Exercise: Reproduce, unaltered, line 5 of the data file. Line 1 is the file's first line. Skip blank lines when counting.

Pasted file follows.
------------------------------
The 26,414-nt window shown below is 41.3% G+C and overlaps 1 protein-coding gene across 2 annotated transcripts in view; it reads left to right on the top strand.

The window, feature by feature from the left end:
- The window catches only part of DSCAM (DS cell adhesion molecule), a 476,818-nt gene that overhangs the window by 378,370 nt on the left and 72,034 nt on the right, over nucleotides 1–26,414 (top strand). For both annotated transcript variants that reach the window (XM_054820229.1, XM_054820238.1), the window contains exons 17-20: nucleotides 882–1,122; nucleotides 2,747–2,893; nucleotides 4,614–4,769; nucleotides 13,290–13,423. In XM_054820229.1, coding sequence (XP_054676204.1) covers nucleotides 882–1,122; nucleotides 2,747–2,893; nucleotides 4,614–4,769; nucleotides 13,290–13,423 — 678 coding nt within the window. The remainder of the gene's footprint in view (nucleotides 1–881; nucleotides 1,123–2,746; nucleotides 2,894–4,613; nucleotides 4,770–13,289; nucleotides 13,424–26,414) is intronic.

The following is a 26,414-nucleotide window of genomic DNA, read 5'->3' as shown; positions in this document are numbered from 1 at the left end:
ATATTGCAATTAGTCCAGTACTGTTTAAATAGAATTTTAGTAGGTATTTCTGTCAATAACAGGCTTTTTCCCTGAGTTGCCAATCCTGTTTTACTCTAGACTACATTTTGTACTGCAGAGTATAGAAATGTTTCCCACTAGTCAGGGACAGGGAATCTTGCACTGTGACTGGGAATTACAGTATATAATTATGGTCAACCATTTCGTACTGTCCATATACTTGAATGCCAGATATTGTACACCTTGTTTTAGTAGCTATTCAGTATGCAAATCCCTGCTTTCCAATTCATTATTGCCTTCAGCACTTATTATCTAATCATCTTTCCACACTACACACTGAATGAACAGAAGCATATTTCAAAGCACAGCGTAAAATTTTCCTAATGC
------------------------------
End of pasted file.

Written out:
ATATTGCAATTAGTCCAGTACTGTTTAAATAGAATTTTAGTAGGTATTTCTGTCAATAACAGGCTTTTTCCCTGAGTTGCCAATCCTGTTTTACTCTAGACTACATTTTGTACTGCAGAGTATAGAAATGTTTCCCACTAGTCAGGGACAGGGAATCTTGCACTGTGACTGGGAATTACAGTATATAATTATGGTCAACCATTTCGTACTGTCCATATACTTGAATGCCAGATATTGTACACCTTGTTTTAGTAGCTATTCAGTATGCAAATCCCTGCTTTCCAATTCATTATTGCCTTCAGCACTTATTATCTAATCATCTTTCCACACTACACACTGAATGAACAGAAGCATATTTCAAAGCACAGCGTAAAATTTTCCTAATGC